Vladimir Putin “realizes he’s made a mistake” with the invasion of Ukraine, says Commander James Stavridis

Russian President Vladimir Putin "realizes he's made a mistake" with the invasion of Ukraine, former NATO Supreme Allied Commander James Stavridis said Sunday. Above, Putin and Russian Defense Minister Sergei Shoigu are seen on Russia's Navy Day on July 31.

Russian President Vladimir Putin “realizes he’s made a mistake” with his invasion of Ukraine, former NATO Supreme Allied Commander James Stavridis said Sunday during The Cats Roundtable radio show on WABC 770 AM.

“Has Putin realized he made a mistake or does he still think he did the right thing?” host John Catsimatidis asked the former NATO leader.

U.S. Army Gen. David H. Petraeus, right, Commander NATO International Security Assistance Force (ISAF) and U.S. Forces Afghanistan, speaks with Admiral James G. Stavridis, commander of European Command and Supreme Allied Commander, Europe, at the NATO headquarters in Brussels, Belgium March 11, 2011. Defense Department photo by Cherie Cullen (released)

“I think in the dark, quiet hours at two o’clock in the morning, when he wakes up, he realizes he’s made a mistake. Publicly, he’ll never admit that. Never. He’ll continue to maintain this fiction that Ukraine is run by ‘neo-Nazis.’ Ridiculous, obviously,” Stavridis responded.

“Putin will maintain that NATO has somehow pushed him into this corner, this conflict. Everything that has happened is of Vladimir Putin’s doing, including the invasion, the sanctions that have followed, and the military pushback. I think he knows it in his heart, he’ll never admit it publicly,” he continued.

Stavridis was also asked when he thought that war would conclude. He said both sides are at least six months away from coming up with a solution. However, he said what’s “driving us toward a negotiation” are the “difficulties Putin is facing as he burns through troops,” and the destruction of Russian military equipment.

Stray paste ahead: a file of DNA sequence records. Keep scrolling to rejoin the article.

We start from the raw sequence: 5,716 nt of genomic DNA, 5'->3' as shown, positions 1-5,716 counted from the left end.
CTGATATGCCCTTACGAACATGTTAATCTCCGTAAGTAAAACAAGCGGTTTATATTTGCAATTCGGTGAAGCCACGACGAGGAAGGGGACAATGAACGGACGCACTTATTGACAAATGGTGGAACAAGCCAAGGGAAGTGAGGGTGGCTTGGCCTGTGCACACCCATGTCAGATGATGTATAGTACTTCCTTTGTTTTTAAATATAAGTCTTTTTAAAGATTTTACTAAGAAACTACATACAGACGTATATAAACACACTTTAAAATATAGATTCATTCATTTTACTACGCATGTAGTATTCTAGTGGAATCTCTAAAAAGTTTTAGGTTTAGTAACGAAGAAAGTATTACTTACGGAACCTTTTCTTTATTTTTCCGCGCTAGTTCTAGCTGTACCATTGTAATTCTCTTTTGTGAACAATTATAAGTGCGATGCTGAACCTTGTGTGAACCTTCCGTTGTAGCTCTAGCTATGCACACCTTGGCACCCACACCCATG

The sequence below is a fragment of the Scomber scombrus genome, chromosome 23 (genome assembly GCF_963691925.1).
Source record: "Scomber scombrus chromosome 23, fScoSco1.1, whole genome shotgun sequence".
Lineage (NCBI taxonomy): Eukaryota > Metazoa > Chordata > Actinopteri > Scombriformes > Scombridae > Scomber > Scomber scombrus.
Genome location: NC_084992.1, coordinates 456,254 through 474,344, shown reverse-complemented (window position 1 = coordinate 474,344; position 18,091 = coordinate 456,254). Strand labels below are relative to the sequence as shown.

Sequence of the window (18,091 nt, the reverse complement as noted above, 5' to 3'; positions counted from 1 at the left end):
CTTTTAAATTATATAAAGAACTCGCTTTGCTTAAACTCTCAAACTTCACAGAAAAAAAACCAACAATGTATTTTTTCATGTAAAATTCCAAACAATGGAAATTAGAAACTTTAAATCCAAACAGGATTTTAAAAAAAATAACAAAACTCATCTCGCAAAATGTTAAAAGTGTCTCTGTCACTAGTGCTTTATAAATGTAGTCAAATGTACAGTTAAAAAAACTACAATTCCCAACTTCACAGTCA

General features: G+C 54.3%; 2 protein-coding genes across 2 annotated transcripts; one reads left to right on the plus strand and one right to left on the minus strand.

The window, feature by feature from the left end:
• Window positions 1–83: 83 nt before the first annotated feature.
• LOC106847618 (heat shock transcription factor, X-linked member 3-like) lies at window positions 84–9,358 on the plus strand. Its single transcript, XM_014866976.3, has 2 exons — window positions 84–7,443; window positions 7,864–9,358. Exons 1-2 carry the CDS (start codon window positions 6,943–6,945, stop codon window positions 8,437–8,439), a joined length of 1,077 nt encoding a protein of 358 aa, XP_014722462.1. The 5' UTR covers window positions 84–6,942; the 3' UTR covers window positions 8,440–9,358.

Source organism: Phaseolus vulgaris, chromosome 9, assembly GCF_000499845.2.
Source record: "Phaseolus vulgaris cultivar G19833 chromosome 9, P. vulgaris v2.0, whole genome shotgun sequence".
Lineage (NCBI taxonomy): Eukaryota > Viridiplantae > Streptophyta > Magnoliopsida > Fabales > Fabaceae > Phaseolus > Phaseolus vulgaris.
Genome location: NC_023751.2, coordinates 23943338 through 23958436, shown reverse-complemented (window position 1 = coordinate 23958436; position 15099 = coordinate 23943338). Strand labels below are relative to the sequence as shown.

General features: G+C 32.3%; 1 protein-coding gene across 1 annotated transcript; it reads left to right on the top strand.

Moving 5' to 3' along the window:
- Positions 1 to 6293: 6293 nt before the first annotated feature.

“He is burning through capability. I’d say, six months from now, he’s going to be in dire straits,” the former NATO leader said of Putin. “On the other side of the battlefield, Zelensky has to recognize that the patience of the West and the continued flow of cash and weapons is not infinite. I think both those factors will ultimately drive the sides to come to some kind of negotiation…”

In an interview last month, Stavridis said he believed the Russia-Ukraine war would likely end in four to six months and have a conclusion similar to the Korean War.

“I see this one headed toward a Korean War ending, which is to say an armistice, a militarized zone between the two sides, ongoing animosity, kind of a frozen conflict. Look for that in a four- to six-month period. Neither side can sustain it much beyond that,” he said.

In an interview last week, Kurt Volker, a distinguished fellow at the Center for European Policy Analysis (CEPA) and former U.S. special representative for Ukraine negotiations, said he believed Russia is in a “weak position” position in the war citing military losses and political isolation.

The General Staff of the Armed Forces of Ukraine reported that between February 24 and July 18, Russia had lost about 80,450 personnel, 5,687 tanks, 7,886 armored combat vehicles, 1849 artillery units, 448 multiple launch rocket systems, 213 air defense systems, 220 warplanes, 288 helicopters, 690 drones, 366 cruise missiles, 15 warships, 8,753 motor vehicles and fuel tankers, and 170 units of special equipment.

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